Succession planning can be a complicated exercise for every small business. For a family agricultural business, the challenge is more acute, as the business, the family, and an entire way of life are often closely entwined.

And yet, it is still a business. Succession planning in agriculture is complex, but also important. It starts with a plan and a team approach to considering all options. Flexibility in the face of changing laws and family interests matters, too.

Get a Plan

Clay Henry, senior vice president of wealth strategies for PNC Bank, has worked with many families making long-term plans for their businesses. "People are not forthright about articulating what they want to happen," he says. "The plan has to be clear, and that comes from putting it into writing."

“A good plan is flexible,” Henry says, especially as situations change over time. In recent months, he has been helping clients update their plans following the new tax laws.

“Part of the plan includes making sure that those taking over the business understand it,” says Lowry Perry, senior vice president of PNC's agricultural banking business. The children may know a great deal about the daily and seasonal operational needs, but they may have been shielded from financial management and investment decision-making. "The child returning to the farm usually grew up on the farm," he says, "but training is still needed. Successors need to understand the business if they are to succeed when they take over."

Above all else, any plan is better than no plan at all. Perry has seen cases where a succession or estate plan has not been recorded, despite the complexity of multiple family heirs. As the typical farm is land-rich and cash-poor, it may have to be liquidated to settle the estate if there is no plan in place.

Working Through Family Issues

Many of the agricultural businesses are family businesses, but sometimes family members don’t want the same involvement. And that adds a layer of complexity that other businesses — and other families — do not have.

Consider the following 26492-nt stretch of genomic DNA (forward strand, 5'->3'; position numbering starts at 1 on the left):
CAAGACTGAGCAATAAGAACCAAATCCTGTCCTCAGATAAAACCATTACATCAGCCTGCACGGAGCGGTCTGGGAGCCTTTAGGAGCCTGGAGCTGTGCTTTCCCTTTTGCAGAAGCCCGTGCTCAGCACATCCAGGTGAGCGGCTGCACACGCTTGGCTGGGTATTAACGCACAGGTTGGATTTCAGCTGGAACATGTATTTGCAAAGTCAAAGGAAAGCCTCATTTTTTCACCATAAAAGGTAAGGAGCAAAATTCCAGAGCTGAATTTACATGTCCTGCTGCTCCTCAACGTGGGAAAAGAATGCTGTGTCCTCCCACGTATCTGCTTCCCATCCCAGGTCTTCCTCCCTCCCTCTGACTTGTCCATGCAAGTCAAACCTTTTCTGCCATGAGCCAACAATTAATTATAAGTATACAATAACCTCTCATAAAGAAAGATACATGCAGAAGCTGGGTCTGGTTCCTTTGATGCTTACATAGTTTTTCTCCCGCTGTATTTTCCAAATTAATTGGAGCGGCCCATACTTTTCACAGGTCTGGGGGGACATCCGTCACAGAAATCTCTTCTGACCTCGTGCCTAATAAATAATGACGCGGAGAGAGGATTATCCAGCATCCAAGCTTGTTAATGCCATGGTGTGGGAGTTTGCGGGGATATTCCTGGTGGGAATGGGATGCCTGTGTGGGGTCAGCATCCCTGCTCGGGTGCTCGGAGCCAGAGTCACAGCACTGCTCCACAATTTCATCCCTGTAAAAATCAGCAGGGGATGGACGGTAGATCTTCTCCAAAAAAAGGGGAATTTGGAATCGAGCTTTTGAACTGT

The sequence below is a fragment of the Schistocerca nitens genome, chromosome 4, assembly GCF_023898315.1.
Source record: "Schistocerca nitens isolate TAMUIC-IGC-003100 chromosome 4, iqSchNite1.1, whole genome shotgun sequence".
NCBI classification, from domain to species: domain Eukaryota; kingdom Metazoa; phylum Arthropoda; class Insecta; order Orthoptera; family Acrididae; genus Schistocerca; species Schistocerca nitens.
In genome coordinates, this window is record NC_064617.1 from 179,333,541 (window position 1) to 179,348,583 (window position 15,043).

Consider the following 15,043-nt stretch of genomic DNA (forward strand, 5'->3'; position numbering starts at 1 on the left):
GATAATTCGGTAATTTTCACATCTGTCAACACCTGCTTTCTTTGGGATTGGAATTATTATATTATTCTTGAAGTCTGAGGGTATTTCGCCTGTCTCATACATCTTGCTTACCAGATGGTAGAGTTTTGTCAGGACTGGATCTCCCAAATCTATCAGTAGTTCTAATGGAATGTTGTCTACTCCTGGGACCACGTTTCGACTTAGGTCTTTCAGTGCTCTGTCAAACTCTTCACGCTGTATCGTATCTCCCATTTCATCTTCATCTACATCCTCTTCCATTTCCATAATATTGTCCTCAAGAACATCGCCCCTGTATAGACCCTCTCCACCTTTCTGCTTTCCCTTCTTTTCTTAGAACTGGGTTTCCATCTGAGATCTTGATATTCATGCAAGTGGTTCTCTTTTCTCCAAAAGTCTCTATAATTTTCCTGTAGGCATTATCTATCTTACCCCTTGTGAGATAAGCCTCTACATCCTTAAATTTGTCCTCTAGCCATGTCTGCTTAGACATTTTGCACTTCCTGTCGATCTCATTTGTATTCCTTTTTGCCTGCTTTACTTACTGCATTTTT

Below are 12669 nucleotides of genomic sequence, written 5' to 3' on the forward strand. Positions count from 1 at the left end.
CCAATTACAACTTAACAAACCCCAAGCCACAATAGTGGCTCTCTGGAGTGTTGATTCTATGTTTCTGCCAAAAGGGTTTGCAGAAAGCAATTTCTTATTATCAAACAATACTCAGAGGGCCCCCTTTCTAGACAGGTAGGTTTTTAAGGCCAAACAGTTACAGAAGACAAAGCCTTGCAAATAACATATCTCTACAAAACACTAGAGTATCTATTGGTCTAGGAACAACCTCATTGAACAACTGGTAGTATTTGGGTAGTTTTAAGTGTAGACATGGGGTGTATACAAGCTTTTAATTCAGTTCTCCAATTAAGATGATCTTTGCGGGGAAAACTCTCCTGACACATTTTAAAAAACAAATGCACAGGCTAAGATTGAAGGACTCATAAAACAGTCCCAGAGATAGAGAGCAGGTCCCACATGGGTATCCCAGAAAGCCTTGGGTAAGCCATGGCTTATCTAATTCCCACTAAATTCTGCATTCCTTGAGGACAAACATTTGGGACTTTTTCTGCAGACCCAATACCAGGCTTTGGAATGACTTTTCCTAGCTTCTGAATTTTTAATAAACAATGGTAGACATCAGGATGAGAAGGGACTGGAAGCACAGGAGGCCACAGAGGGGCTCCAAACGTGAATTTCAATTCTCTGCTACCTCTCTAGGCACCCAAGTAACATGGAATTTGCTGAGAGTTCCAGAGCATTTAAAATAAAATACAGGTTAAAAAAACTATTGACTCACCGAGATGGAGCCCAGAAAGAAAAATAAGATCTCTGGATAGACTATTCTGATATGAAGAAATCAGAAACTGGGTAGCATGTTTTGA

"Fair doesn't always mean equal," Henry says. For example, if one child is heavily involved in the business, it may be fairer for that child to receive a larger share in it than the other siblings do. This is where communicating a plan becomes important.

In some cases, there is no family heir — at least not one interested in taking over the business. Perry emphasized that a successful succession plan does not always require a relative taking over management of the farm. In one case, a client identified a neighboring farm owner, and then helped work out a partnership and transition plan. Other clients have chosen to sell off equipment and lease out their land to other farmers, keeping it in the family in the event that a new generation develops an interest in agriculture.

The Business Team Supports the Family Business

Henry says that his wealth management team works closely with agricultural bankers and estate-planning attorneys to come up with plans that support the business and the family into the next generation. Life insurance or an investment portfolio may allow a farmer to leave assets to children who will not be taking over the farm. A phased ownership plan can help the farming heirs take over larger shares of ownership and decision-making over a period of years.

"Farmers have a pretty good idea of what their land is worth, but they don't understand how to monetize that asset," Perry says. Local zoning may also complicate plans for farmland, where conservation or farmland designations may actually prohibit the land to be used for anything other than farming. Speaking with local officials or real estate experts early may shape estate planning significantly.

In some cases, the business in question does not have a lot of market value, or, local zoning limits future land use. Knowing that ahead of time can help the owners make changes to increase the value or sell the farm.

Succession planning can be complicated, but the key is to start early and to engage key financial advisors and stakeholders.

PNC can help to provide financial guidance to businesses at all life stages. To find our more, contact your local banker or visit pnc.com/agricultures.